In typical Microsoft fashion, the Redmond, Washington giant is attacking the cloud platform market with a competitive furor that can only be described as faster follower. In 2008, Microsoft quickly saw the disruptive change that Amazon Web Services (AWS) represented and accelerated its own lab project centered around delivering Windows as a cloud platform. Version 1.0 of Azure was decidedly different and immature and thus struggled to establish its place in the market. But with each iteration, Microsoft has expanded Azure’s applicability, appeal, and maturity. And the pace of change for Windows Azure has accelerated dramatically under the new leadership of Satya Nadella. He came over from the consumer Internet services side of Microsoft, where new features and capabilities are normally released every two weeks — not every two years, as had been the norm in the server and tools business prior to his arrival.
Well if you're going to make a dramatic about face from total dismissal of cloud computing, this is a relatively credible way to do it. Following up on its announcement of a serious cloud future at Oracle Open World 2011, the company delivered new cloud services with some credibility at this last week's show. It's a strategy with laser focus on selling to Oracle's own installed base and all guns aimed at Salesforce.com. While the promise from last year was a homegrown cloud strategy, most of this year's execution has been bought. The strategy is essentially to deliver enterprise-class applications and middleware any way you want it - on-premise, hosted and managed or true cloud. A quick look at where they are and how they got here:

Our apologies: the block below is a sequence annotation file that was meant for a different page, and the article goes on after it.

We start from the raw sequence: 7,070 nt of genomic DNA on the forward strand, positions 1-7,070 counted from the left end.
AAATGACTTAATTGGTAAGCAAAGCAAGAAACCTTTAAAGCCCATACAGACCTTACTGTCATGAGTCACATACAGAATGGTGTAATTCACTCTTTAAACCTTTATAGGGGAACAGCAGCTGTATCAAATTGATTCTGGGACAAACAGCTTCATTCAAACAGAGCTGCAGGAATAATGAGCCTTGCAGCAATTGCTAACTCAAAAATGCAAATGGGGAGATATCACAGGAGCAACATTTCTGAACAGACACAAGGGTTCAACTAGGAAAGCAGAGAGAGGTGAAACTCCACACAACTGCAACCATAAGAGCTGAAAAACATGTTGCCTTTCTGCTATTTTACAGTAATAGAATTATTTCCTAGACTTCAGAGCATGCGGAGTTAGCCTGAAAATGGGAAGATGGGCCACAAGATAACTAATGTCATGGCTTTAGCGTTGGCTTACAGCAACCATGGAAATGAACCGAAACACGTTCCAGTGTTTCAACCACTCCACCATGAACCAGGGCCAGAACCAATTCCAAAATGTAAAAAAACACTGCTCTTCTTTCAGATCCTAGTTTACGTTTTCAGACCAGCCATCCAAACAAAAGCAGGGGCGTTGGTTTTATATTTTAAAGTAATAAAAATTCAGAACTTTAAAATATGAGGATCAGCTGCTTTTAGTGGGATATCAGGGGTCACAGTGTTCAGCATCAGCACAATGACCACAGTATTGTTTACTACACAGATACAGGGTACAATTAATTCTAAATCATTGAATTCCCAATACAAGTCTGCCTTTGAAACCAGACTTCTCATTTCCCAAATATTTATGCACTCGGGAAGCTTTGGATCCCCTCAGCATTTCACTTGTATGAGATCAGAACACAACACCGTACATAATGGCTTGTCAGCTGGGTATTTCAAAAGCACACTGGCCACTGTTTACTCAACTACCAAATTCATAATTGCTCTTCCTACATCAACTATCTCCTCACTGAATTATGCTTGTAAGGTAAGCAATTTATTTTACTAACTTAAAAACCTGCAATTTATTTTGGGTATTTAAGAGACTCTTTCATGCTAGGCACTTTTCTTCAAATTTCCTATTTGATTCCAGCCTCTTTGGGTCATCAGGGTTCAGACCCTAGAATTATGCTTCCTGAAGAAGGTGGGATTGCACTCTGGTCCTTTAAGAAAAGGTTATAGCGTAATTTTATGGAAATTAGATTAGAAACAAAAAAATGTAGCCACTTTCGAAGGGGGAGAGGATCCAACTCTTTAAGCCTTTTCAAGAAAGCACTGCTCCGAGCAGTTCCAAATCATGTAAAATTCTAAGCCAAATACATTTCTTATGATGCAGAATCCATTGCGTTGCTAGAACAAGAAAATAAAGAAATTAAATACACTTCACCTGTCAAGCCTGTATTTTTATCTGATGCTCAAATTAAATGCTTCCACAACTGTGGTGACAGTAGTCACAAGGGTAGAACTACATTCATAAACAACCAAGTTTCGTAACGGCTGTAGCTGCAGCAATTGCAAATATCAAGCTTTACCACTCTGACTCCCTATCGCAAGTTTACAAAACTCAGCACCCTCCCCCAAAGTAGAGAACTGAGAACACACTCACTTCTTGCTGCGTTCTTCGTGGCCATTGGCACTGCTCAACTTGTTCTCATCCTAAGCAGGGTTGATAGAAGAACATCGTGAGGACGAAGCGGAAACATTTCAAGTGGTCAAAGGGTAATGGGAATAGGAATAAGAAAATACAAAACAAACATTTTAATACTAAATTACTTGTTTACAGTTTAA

The long-rumored changing of the guard at VMware finally took place last week and with it came down a stubborn strategic stance that was a big client dis-satisfier. Out went the ex-Microsoft visionary who dreamed of delivering a new "cloud OS" that would replace Windows Server as the corporate standard and in came a pragmatic refocusing on infrastructure transformation that acknowledges the heterogeneous reality of today's data center.
Paul Maritz will move into a technology strategy role at EMC where he can focus on how the greater EMC company can raise its relevance with developers. Clearly, EMC needs developer influence and application-level expertise, and from a stronger, full-portfolio perspective. Here, his experience can be more greatly applied -- and we expect Paul to shine in this role. However, I wouldn't look to see him re-emerge as CEO of a new spin out of these assets. At heart, Paul is more a natural technologist and it's not clear all these assets would move out as one anyway.